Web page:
Technical assistance

Conservation funding is expected to be heavily boosted as part of the spending proposal, but concerns remain


By Jennifer Whitlock
Field editor

Farm conservation programs are set to get a big boost in funding under a House Agriculture Committee amendment added to the proposed $ 3.5 trillion budget reconciliation bill, but lawmakers must not create spending programs that are not based on the reality of farming or do not recognize the negative impacts of proposed tax increases to pay for expenses, according to the Texas Farm Bureau (TFB).

The $ 28 billion would be the biggest increase in conservation spending since the historic Dust Bowl era of the 1930s, when the Soil Conservation Act established the first federal agricultural conservation program.

“We are leading the way in helping farmers tackle the climate crisis with a historic investment of $ 28 billion in the Build Back Better budget for climate-smart agriculture,” said the chairperson of the Senate Committee on Climate Change. agriculture, Debbie Stabenow, in a statement. Agri-Pulse. “Our conservation programs are proven and appreciated by farmers, ranchers and foresters. “

Currently, the United States spends just under $ 6 billion a year on U.S. Department of Agriculture (USDA) conservation programs.

Under the new plan, many programs administered by the USDA’s Natural Resources Conservation Service (NRCS) and other agencies would see their funding increase significantly.

The largest allocation, $ 9 billion, would go to the Environmental Quality Incentive Program (EQIP), which helps farmers and ranchers buy equipment and implement conservation practices through cost-sharing programs.

In FY2022, $ 300 million would be made available, with spending increases to follow each year until 2026, when $ 3.45 billion would be allocated to EQIP activities.

Other programs that would receive increased funding of $ 13 billion in total include the Regional Conservation Partnership Program, the Conservation Stewardship Program, and the Agricultural Conservation Easement Program.

Another $ 600 million has been set aside to measure greenhouse gas emission reductions from conservation activities. An additional $ 200 million is specifically earmarked for technical assistance in conservation.

While farmers and ranchers appreciate the increased funding and attention to conservation practices, lawmakers on Capitol Hill must be careful not to create spending envelopes that are not based on the reality of farming, said Laramie Adams, TFB’s national legislative director.

“Conservation programs must be achievable and help farmers and ranchers in a meaningful way. It’s great that these lawmakers want to increase funding for these programs to help farmers and ranchers plant cover crops or conserve water, but these aren’t the only issues these people are facing right now. Adams said. “Agriculture has seen market disruptions, natural disasters, trade wars, falling commodity prices and more. There has to be a holistic approach to these congressional budgets that takes into account what’s going on in rural America. Conservation is good, and we support and promote sustainability practices, but it’s not the only program that needs their attention right now.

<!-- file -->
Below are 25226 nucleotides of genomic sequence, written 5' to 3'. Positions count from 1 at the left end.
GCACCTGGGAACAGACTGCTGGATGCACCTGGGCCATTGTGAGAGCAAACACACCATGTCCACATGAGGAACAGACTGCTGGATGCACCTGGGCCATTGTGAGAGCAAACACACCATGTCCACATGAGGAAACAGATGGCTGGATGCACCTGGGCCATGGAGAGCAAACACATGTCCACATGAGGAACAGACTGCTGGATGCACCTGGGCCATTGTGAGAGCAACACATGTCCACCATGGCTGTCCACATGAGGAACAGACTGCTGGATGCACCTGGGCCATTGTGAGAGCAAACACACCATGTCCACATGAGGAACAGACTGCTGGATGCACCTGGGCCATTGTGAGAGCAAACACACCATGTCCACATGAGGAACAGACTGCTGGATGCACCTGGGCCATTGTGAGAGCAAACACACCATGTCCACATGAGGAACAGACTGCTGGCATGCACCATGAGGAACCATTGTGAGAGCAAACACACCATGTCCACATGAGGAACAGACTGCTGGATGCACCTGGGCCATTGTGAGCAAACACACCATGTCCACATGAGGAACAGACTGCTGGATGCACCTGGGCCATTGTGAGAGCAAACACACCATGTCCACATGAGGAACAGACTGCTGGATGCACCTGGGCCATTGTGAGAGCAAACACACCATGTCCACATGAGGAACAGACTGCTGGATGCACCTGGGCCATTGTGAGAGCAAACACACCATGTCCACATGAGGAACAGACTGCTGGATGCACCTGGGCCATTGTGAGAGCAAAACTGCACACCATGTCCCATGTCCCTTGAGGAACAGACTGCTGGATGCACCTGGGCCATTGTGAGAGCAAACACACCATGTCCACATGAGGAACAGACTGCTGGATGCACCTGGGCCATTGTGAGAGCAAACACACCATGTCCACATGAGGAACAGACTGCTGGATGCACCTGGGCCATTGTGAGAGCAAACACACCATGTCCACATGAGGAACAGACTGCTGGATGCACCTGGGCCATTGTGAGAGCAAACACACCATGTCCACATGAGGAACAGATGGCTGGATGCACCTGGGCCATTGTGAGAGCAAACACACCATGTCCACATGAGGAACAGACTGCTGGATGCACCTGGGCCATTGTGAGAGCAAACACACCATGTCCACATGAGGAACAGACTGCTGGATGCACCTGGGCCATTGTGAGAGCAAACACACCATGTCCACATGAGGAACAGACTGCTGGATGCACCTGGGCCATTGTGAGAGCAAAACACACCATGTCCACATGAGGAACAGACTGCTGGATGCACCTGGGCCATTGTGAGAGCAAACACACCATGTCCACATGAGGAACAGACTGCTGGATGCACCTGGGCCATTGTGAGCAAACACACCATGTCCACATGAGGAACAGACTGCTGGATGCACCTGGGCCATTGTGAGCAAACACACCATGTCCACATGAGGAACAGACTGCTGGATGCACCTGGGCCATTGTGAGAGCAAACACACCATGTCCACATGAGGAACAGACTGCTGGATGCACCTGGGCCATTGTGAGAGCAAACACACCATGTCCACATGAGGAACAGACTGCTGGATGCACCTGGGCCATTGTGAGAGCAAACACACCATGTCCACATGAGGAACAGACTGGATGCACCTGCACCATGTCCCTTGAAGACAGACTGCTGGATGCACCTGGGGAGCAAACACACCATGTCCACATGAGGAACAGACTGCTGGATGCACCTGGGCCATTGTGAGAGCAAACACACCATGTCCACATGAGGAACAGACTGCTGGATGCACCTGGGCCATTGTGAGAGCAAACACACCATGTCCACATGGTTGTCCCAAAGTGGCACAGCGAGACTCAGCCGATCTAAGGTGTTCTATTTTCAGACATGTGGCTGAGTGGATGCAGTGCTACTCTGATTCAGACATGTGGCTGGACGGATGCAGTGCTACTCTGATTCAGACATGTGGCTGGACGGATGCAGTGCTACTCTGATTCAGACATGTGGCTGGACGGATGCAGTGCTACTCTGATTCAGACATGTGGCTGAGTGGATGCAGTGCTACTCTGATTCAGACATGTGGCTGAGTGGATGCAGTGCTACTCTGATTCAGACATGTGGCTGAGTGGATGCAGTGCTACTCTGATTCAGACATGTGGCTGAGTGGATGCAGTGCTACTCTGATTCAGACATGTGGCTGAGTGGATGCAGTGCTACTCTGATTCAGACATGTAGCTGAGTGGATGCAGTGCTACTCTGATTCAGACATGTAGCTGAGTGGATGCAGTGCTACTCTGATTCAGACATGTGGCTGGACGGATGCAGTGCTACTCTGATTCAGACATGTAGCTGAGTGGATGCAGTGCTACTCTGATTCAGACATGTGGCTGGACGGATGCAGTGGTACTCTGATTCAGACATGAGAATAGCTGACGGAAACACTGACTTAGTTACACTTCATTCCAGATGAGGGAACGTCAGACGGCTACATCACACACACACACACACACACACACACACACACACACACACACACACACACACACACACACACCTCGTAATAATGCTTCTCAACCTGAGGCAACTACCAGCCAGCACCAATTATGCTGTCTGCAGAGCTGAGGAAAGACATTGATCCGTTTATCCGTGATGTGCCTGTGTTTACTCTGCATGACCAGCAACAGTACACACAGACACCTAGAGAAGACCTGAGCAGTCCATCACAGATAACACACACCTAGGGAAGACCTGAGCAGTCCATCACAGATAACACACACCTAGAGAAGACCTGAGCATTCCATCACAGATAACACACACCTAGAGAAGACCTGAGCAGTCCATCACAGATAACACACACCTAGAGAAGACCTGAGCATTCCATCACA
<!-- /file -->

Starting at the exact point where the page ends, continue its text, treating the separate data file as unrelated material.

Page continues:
Many people involved in the budget process are concerned about “green” farming practices and reducing greenhouse gas emissions while turning a blind eye to other industries that have much greater impacts on the climate, a he noted.

Another area that lawmakers concerned about climate impacts should pay more attention to is the proposed tax hikes that would affect family farms and ranches, Adams said.

“It’s important for DC lawmakers to seek common sense ways to encourage climate-smart practices, which many farming and ranch families already practice. No one cares more about the land and the environment than farmers and ranchers. They understand that if they don’t practice land and water stewardship, it will only hurt their ability to be successful, ”he said. “Congressional leaders who focus on climate-smart agriculture should also seriously consider reviewing the negative tax proposals being discussed as part of the reconciliation. If tax increases take effect, they will wipe out a large number of family farms and ranches across the country. If producers are bankrupted with tax increases, you are only pushing the needle back on climate change because you will see less land conservation and more development. In addition, tax increases will hamper the ability of agriculture to provide food and fiber to consumers.


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